I felt a little strange. The second half of the book didn’t fill me with the urge to travel so much as it made me a little confused. I think Tony Bourdain lost me around Tokyo, or maybe it was England when he begins elaborating on the life of a chef. I had been enthused at first by his bad attitude, his smoking, the drinking and the danger, and in the second half I was more critical of it. How much of his, “nothing to lose” attitude was real or constructed? He was always careful to mention what could go wrong in everr situation. When I watched a few clips of the show on YouTube, I picked Cambodia and Russia, the two that fascinated me most. I don’t think it’s the food so much as the place though. As Bourdain explains though I think that they are intertwined enough.
In the show you can see his mannerisms, as Kelsey Baak mentioned in class, and see how they apply within the book. He is on the little boat in Cambodia cracking jokes about Gilligan’s island while the cameraman shoots up close scary men that invade their boat. I like being able to see this, but I enjoy the book more, because I feel like his adventurous self is balanced out with honesty, if only a little.
It is however interesting to read the book, and then go watch clips of it. I enjoyed seeing what matched up in my head and what didn’t. The tiny fried birds in Cambodia looked exactly like they did in the TV show. I didn’t know whether to be disturbed that I could imagine the tiny crunch of bird bones, or pleased with my imagination.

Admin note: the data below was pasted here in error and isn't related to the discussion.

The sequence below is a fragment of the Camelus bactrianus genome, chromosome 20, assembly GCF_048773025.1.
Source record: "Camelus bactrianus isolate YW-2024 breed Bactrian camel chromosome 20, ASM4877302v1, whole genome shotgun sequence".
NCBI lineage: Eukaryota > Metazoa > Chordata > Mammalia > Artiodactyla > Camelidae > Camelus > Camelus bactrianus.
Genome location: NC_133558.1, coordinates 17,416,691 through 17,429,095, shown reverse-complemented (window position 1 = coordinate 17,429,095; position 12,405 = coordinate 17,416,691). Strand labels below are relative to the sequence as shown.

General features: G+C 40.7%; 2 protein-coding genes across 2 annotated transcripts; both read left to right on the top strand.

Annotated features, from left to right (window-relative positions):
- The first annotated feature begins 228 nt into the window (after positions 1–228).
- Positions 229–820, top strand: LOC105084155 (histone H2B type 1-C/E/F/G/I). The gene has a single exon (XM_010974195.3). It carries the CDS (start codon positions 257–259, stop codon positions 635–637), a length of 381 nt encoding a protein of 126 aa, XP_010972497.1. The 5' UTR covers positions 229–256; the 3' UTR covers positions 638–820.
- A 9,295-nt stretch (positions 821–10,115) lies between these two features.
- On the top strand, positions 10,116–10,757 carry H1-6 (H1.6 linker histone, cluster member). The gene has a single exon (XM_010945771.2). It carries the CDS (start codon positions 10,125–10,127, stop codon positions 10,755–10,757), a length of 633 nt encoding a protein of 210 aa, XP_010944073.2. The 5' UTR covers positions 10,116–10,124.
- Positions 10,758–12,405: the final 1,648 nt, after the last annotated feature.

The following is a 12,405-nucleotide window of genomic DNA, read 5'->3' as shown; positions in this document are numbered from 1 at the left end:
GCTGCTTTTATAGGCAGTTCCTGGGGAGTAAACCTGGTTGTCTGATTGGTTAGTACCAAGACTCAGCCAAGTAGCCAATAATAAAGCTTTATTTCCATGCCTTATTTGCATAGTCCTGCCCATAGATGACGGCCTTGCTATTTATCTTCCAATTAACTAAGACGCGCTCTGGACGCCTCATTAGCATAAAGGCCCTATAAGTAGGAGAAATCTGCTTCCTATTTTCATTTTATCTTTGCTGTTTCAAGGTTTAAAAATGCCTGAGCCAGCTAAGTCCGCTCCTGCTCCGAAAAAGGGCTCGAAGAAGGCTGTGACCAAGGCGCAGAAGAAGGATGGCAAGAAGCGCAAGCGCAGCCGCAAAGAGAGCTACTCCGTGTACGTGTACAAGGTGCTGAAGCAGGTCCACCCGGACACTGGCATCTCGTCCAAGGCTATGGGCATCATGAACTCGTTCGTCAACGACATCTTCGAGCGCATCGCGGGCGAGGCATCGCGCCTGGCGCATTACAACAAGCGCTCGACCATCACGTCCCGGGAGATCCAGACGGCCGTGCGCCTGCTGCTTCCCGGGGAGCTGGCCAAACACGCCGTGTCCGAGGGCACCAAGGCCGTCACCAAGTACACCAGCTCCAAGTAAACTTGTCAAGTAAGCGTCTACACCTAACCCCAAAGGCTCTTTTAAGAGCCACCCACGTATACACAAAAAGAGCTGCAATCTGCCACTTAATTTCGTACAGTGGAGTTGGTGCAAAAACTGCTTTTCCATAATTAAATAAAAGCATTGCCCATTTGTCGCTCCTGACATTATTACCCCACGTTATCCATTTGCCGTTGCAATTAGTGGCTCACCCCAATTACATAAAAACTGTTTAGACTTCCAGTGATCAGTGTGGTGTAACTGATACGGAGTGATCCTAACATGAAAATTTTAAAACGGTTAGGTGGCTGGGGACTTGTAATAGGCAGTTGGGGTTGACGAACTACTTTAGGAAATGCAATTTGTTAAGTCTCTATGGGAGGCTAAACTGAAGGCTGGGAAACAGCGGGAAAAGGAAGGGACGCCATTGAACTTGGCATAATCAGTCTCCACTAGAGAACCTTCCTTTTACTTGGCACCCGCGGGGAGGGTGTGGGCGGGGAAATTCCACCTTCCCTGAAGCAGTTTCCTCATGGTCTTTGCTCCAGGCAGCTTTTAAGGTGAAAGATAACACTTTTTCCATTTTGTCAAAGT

But, back to my original point. By the end of the story I had enough of Bourdain’s bad attitude, his hating on vegetarians, his constant notation of ‘whores’ and ‘beautiful women’ throughout the narrative. What I had trouble reconciling with was, isn’t Bourdain as privileged as these vegetarians that eat bland vegetables and sit in their house that he spend a whole chapter complaining about? After all, just because he has seen the plight of the world doesn’t make him any better if he’s just seen it for his benefit.
I am reminded when he pays the boy that has driven him around all night $2 extra, and yet he mocks people that sit in their house and send a few dollars to help the reconstruction of the rain forest. Is this not similar?
His constant attention to women also leaves me a little confused. I begin thinking things like, “where is Nancy,” and, “why did she not come with him.” Throughout the story she is only mentioned when he needs to call her to remind her of something, at least for the most part. There are exceptions, such as the beginning and the end of the book where he seems genuine about his wife, and to her. Because of this, I end up being conflicted.
In the end though, there is still something in me that wants to eat a cobra’s heart, even though I am absolutely terrified of snakes.